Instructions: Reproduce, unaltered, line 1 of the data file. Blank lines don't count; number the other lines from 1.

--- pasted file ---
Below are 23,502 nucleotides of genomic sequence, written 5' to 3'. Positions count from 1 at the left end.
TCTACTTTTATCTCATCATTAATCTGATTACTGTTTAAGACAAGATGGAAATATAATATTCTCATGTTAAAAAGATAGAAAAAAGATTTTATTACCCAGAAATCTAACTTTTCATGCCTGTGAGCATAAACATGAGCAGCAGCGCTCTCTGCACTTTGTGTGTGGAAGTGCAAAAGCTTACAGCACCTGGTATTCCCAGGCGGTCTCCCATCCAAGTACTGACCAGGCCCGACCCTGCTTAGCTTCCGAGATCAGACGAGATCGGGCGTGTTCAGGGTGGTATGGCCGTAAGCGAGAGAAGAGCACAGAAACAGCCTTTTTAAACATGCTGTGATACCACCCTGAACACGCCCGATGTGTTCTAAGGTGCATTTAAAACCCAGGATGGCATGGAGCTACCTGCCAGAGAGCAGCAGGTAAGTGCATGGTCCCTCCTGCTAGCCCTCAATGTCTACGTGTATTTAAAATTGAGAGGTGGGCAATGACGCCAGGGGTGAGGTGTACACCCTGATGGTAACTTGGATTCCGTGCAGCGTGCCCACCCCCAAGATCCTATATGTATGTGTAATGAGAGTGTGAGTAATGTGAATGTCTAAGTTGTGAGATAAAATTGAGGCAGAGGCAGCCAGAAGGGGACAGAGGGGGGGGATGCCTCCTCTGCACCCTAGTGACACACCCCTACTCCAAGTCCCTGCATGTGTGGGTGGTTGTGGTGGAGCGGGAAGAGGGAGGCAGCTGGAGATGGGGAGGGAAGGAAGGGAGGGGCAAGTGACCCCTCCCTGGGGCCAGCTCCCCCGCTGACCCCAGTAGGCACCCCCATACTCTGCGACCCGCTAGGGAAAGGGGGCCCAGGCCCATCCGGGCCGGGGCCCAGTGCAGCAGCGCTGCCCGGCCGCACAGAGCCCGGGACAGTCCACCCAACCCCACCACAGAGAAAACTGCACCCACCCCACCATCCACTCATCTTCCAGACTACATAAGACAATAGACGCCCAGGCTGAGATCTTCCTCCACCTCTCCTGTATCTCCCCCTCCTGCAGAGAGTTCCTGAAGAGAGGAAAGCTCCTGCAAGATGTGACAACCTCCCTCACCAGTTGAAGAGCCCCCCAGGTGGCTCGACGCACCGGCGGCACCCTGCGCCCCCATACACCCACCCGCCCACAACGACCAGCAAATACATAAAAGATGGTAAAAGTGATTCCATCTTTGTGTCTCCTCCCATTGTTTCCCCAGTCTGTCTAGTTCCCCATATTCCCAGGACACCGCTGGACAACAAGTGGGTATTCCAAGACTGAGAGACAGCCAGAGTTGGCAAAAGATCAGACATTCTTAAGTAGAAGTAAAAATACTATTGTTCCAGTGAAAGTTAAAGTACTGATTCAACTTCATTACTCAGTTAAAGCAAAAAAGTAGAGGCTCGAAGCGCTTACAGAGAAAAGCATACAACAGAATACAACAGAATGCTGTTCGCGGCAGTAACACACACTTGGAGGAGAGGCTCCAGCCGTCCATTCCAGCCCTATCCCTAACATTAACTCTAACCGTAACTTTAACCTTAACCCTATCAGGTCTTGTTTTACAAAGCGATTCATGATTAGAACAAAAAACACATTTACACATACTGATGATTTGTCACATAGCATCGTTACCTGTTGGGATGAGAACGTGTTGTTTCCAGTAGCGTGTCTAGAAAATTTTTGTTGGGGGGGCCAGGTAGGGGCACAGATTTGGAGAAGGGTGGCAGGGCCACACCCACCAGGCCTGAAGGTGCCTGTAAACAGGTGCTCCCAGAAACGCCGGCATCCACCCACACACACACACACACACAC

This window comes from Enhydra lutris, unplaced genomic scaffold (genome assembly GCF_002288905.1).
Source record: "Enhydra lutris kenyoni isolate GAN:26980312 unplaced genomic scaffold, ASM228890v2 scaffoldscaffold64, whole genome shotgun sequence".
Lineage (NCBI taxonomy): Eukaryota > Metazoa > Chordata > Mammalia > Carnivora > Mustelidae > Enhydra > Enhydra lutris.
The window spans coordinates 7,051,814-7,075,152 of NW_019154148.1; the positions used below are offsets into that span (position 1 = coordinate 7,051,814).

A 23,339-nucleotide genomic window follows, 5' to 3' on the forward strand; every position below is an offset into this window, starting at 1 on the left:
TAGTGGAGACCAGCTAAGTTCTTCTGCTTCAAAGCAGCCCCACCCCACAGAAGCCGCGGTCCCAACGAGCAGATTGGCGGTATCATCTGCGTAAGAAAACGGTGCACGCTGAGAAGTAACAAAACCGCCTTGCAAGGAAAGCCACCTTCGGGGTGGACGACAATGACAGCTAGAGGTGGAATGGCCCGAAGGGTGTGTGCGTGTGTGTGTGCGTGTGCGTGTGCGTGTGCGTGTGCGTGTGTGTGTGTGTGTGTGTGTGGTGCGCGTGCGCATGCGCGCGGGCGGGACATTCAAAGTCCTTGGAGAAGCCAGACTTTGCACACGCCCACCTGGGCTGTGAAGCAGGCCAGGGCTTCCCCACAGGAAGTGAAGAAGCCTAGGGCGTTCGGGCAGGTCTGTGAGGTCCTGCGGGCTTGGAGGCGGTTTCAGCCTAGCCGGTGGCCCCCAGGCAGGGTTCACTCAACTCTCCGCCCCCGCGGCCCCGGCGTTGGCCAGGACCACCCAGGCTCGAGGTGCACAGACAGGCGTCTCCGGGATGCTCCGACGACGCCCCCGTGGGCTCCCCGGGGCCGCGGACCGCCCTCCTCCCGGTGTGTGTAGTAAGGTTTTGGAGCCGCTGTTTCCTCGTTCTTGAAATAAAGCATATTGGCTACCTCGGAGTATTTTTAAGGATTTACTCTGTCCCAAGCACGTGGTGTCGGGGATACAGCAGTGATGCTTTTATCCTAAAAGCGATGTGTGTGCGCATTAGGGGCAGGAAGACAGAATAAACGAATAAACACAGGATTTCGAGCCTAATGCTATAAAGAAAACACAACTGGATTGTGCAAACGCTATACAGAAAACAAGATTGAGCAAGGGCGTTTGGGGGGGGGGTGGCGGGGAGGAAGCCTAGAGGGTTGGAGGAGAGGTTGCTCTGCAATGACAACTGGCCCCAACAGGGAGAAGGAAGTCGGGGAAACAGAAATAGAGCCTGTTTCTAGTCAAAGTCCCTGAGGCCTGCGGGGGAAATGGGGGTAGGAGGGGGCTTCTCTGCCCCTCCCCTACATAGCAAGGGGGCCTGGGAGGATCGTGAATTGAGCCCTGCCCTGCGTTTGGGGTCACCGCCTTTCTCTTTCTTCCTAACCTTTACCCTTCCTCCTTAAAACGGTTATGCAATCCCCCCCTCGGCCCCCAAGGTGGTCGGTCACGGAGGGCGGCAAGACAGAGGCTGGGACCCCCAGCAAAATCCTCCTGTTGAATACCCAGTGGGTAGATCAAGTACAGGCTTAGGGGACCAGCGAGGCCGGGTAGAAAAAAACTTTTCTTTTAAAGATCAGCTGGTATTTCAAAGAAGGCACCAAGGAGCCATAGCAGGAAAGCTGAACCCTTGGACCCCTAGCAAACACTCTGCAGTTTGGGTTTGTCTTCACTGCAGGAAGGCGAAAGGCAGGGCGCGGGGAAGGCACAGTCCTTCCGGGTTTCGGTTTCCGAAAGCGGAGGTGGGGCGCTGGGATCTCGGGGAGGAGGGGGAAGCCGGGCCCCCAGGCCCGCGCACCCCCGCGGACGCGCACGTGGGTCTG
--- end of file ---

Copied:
Below are 23,502 nucleotides of genomic sequence, written 5' to 3'. Positions count from 1 at the left end.